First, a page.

Wednesday, July 21, 2010


Applejack is a strong alcoholic beverage produced from apples, popular in the American colonial period and thought to originate from the French apple brandy Calvados. Applejack is made by concentrating hard cider, either by the traditional method of freeze distillation or by true evaporative distillation. The term applejack derives from jacking, a term for freeze distillation.

From the fermented juice, with an alcohol content of less than 10%, the concentrated result contains 30-40% alcohol, is slightly sweet and usually tastes and smells of apples. Freeze distilling concentrates all of the alcohol by-products of fermentation including ethanol, methanol and fusel alcohols. Distillation by evaporation can separate these; they have different boiling points. Due to the higher cost and lower yield of alcohol produced from fruit fermentation, commercially produced applejack may be composed of apple brandy diluted with grain spirits until the drink reaches the desired alcohol content.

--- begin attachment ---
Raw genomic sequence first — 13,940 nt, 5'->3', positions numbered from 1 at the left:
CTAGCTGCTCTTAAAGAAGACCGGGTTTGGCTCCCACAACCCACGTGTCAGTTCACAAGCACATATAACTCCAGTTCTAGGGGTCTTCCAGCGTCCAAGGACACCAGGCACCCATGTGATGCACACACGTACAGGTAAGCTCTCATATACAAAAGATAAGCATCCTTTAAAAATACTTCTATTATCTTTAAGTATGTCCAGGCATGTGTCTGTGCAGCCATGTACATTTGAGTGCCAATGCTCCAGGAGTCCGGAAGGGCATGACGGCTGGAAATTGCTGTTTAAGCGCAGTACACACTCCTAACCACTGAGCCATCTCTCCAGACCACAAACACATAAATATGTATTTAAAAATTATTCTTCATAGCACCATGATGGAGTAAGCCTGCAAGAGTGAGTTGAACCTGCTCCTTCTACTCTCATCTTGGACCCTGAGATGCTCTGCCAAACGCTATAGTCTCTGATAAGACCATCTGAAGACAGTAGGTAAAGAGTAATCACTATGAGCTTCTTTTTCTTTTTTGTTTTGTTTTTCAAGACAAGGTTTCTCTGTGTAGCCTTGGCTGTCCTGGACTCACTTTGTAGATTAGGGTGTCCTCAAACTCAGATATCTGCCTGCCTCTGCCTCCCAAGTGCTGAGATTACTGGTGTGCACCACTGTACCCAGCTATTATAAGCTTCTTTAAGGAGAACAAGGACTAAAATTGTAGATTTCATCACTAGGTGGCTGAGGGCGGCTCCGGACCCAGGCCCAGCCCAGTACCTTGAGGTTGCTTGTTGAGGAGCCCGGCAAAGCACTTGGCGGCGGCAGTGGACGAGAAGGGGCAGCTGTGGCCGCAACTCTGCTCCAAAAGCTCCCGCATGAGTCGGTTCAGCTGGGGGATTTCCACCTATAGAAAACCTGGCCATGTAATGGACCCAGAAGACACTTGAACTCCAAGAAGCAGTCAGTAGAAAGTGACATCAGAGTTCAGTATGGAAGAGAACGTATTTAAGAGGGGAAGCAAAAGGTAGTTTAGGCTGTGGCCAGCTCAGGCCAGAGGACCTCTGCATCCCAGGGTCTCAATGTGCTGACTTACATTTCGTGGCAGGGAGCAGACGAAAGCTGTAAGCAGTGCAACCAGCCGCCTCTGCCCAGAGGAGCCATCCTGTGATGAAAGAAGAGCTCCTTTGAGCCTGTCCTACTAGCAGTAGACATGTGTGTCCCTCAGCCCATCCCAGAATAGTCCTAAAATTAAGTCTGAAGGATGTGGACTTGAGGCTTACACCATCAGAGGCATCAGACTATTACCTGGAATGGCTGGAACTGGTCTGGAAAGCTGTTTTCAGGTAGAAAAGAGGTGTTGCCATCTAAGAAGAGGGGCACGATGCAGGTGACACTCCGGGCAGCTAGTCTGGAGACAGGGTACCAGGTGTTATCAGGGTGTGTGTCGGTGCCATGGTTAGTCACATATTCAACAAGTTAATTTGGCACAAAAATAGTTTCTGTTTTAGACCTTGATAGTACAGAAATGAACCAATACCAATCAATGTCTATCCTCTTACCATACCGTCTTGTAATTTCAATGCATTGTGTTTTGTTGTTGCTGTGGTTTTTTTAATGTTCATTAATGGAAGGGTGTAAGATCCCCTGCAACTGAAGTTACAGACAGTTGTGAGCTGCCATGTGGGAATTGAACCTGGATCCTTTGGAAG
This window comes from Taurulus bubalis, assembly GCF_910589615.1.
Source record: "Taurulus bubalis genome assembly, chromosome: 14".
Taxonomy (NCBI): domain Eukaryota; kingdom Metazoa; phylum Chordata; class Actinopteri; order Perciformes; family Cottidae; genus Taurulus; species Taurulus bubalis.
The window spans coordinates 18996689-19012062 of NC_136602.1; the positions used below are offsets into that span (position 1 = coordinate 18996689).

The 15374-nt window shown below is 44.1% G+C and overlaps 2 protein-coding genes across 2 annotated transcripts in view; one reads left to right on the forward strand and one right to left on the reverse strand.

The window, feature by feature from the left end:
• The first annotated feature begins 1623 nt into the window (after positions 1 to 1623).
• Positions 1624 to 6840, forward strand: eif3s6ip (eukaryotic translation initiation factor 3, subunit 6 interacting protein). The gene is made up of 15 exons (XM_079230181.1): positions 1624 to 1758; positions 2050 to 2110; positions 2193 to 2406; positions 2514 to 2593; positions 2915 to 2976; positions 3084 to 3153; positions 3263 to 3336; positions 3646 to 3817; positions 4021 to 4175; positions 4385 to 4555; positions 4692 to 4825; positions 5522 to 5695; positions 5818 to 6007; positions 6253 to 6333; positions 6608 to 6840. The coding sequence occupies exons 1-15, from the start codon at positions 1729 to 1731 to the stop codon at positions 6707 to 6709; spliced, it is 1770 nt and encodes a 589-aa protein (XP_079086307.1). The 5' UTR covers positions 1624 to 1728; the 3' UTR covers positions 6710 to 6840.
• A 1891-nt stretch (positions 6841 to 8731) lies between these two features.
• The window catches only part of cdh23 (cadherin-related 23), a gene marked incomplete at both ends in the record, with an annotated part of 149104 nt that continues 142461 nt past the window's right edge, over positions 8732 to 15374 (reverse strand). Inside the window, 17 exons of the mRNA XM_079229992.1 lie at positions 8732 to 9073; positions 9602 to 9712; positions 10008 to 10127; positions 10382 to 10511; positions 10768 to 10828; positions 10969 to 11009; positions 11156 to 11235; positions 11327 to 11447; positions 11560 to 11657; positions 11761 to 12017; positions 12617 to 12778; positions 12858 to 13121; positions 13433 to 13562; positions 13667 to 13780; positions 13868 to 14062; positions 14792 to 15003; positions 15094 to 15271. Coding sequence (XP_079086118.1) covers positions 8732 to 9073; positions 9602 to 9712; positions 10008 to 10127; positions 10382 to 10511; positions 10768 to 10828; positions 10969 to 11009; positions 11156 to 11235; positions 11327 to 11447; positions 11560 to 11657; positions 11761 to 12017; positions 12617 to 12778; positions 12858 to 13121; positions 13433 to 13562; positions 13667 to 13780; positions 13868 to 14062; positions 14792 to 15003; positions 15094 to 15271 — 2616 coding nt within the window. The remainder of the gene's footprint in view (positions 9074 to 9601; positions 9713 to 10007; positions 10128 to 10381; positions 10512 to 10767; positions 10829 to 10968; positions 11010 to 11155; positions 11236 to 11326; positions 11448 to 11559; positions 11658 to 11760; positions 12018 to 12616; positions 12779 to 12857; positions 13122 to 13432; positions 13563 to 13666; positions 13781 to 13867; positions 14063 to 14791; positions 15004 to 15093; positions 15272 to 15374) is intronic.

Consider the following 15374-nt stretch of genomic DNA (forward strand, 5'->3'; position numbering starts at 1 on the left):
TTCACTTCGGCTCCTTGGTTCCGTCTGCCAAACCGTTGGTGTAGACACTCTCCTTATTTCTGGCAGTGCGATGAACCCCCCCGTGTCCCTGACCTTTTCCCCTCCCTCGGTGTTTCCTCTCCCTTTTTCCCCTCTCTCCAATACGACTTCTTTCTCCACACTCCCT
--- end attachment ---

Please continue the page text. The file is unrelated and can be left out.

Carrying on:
In New Jersey, applejack was used as currency to pay road construction crews during the colonial period. A slang expression for the beverage was Jersey Lightning.

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